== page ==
The Changed NLRB Reasonably Defines “Change”

By Patrick Scully The new National Labor Relations Board (“NLRB” or “Board”) reversed another Obama Board decision on Friday. In Raytheon Company, 365 NLRB No. 161 (December 15, 2017), the Board returned to long standing precedent that the question of whether an employer has made a “change” should take into consideration the employer’s standing practices. […]

NLRB Classifies TAs as Employees

By Bill Wright The NLRB chose not to interfere with collegiate football.  Northwestern University, Case 13-RC-121359 (August 17, 2015).  Collegiate teaching assistants, though, are another thing.  In Columbia University, Case 02-RC-143012 (August 23, 2016), the Board reversed another established precedent to assert that teaching assistants (“TAs”) are “statutory employees” and may choose to have union […]

NLRB Nixes “No Recording” Rule

By Doug Towns & Lori Phillips In Whole Foods Market, Inc., 363 NLRB No. 87 (Dec. 24, 2015), a divided three-member panel of the NLRB ruled that an employer’s blanket rule prohibiting workplace recording of conversations, phone calls, or images with a camera or other recording device, such as a smartphone, without prior management approval […]

Drug Test Entitles Workers to Union Rep

By Andy Volin The NLRB says sending a worker for a drug test is the same as disciplinary action and the worker gets to be accompanied by a Union representative. Manhattan Beer Distribs. LLC, 362 N.L.R.B. No. 192 (August 27, 2015). In this case, a delivery worker had an workplace accident and, the next day, […]

The NLRB Chooses Not to Play

By Bill Wright The NLRB has ruled on the representation petition for Northwestern University student football players. You’ll remember, last year, the NLRB’s Regional Director decided that student athletes who received grant-in-aid athletic scholarships at Northwestern University were actually employees of the university and that they could petition for union representation. The issue went up […]

Common Sense Trumps NLRB, For Once

By Patrick Scully If the NLRB has a consistent adversary, it is common sense. And so, it was a bad sign for the NLRB when the District of Columbia Circuit Court of Appeals began its review of a recent NLRB Order with the following line: “Common sense sometimes matters in resolving legal disputes.” The NLRB […]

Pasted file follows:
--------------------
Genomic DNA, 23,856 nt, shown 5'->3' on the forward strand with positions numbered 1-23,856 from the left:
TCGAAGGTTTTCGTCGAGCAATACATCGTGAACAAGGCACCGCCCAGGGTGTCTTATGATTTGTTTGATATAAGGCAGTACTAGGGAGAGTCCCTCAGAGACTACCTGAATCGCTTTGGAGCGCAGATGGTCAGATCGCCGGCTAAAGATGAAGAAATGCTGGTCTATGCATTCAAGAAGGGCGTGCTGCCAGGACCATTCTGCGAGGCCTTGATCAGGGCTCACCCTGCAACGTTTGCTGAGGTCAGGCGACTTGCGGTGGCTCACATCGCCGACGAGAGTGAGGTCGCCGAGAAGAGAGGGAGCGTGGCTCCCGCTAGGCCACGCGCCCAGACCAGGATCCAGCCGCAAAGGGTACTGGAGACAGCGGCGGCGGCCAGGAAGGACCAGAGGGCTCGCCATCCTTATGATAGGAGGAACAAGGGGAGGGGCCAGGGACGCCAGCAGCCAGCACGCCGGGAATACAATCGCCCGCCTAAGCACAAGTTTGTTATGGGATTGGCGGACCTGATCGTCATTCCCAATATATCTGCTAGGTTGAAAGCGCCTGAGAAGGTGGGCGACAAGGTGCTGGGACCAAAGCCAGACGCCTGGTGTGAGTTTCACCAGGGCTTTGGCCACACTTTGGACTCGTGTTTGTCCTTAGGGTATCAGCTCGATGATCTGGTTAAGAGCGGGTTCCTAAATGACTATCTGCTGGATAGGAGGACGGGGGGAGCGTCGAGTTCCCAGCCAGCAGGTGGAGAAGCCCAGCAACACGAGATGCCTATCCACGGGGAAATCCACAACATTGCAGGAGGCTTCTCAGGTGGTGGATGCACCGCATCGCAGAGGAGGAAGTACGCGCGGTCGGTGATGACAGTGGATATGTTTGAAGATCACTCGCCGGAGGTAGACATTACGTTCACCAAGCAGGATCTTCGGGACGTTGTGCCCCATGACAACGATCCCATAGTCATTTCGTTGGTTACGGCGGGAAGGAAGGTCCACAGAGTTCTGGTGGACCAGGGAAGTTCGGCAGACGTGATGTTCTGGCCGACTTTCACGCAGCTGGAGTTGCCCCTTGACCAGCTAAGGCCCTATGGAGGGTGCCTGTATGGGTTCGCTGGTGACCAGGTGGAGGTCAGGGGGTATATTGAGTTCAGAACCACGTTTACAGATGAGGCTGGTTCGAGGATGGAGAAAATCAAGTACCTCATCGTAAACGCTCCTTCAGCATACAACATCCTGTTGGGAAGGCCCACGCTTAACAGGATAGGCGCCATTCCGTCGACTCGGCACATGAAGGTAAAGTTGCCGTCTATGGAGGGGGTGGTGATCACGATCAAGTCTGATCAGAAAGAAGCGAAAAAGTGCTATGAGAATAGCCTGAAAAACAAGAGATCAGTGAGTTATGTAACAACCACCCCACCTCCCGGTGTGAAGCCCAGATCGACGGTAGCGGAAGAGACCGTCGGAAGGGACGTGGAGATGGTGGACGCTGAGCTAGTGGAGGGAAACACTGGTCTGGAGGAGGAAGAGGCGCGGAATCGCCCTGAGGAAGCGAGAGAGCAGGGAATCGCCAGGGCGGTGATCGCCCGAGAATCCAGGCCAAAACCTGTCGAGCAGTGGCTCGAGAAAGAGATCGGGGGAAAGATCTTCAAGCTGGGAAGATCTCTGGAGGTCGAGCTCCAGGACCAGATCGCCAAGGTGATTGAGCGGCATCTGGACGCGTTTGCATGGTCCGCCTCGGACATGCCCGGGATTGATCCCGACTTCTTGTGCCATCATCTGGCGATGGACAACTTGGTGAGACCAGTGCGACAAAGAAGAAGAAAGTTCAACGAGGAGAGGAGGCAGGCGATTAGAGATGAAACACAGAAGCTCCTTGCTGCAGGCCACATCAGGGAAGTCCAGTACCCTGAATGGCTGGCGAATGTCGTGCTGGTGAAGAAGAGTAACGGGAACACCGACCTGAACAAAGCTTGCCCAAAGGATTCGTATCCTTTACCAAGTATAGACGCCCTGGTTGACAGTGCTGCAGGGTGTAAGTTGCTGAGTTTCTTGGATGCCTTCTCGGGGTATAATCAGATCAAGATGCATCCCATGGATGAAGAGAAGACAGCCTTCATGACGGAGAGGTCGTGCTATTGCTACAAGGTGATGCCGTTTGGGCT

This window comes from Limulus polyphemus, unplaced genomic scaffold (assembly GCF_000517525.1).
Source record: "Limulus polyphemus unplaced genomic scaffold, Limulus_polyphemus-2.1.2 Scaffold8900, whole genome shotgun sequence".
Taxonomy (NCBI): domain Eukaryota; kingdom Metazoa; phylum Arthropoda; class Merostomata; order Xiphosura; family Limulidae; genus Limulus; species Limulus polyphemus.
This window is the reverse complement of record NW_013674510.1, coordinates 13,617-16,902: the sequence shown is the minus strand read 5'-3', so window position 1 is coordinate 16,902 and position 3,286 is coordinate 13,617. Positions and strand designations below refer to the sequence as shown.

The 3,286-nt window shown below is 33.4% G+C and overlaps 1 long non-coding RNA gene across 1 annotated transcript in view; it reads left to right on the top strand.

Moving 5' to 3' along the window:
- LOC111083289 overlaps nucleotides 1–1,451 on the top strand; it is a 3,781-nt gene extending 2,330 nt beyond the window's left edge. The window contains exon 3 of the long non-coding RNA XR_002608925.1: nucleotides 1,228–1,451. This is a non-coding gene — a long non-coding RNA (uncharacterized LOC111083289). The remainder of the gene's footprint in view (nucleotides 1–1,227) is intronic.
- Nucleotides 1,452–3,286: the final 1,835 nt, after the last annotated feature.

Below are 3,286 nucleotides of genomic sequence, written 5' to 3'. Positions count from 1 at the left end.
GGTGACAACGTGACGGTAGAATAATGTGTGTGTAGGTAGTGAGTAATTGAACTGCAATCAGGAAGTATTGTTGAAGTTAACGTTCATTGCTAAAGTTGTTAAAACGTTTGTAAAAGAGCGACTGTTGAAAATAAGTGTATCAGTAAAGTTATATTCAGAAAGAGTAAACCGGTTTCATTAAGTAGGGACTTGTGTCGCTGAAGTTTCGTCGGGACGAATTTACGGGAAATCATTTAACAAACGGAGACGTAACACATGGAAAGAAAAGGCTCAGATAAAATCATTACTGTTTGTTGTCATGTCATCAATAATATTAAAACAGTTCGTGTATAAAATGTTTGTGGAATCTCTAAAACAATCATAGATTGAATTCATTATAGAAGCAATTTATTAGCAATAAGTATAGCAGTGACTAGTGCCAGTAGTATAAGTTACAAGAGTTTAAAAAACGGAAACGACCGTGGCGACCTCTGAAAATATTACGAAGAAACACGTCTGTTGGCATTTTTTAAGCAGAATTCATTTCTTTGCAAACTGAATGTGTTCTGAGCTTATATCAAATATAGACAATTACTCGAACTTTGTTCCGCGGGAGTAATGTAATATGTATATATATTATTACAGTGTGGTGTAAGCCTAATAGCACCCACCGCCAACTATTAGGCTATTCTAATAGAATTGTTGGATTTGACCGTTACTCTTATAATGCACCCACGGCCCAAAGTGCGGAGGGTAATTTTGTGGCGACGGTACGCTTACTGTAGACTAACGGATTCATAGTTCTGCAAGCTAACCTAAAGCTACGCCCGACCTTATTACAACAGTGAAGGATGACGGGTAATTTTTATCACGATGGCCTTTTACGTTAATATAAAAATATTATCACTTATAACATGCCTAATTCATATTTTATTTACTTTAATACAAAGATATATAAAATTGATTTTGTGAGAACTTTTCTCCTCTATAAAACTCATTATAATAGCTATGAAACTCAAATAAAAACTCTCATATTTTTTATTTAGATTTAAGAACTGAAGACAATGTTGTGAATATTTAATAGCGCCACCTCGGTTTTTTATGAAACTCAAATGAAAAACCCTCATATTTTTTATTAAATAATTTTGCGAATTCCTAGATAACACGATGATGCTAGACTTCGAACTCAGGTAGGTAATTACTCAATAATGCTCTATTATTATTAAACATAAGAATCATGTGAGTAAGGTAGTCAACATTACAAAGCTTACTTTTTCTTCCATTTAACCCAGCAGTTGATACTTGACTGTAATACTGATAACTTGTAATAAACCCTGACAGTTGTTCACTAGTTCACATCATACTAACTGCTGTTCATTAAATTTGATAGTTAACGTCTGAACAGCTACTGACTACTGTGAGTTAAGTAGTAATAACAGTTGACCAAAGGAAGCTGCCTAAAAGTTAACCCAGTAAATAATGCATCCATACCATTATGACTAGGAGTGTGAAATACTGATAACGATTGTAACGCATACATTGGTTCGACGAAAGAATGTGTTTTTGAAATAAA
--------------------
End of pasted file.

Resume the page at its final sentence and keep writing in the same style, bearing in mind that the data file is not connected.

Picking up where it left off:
NLRB to Re-Hear Labor Arbs

By Bill Wright Another NLRB bombshell. The NLRB used to “defer” statutory issues to arbitration. For example, if an employer and union arbitrated the issue of an employee’s discharge for good cause, the NLRB would not then prosecute an unfair labor practice (“ULP”) charge over whether the discharge was because of protected concerted activity, unless the […]

Employees May Use Email For Union Activity

By Patrick Scully and Beth Ann Lennon The NLRB says its 2007 decision in Register Guard was “clearly incorrect.”  Employers cannot prohibit employee use of employer email for union and other protected communications.  In other words, employer policies that prohibit non-business use of employer email systems are now invalid, absent a showing of “special circumstances”.  […]

Employer Rights Lost in Translation

By Bill Wright A new NLRB matter demonstrates the importance of having bilingual managers for a bilingual staff. The employer addressed union members in the run up to a decertification election. The script called for the COO to warn the employees: “. . . we believe the Union will push you toward a strike. Should […]

Radical Shift Coming In Public Sector Agency Fees

By John Alan Doran Yesterday, the Supreme Court took a swipe at public sector compulsory unionism. In doing so, the Court took a slice out of decades of Supreme Court jurisprudence and suggested a future re-thinking of agency fees in the public sector. In Harris v. Quinn, No. 11-681 (June 30, 2014), Illinois tried to […]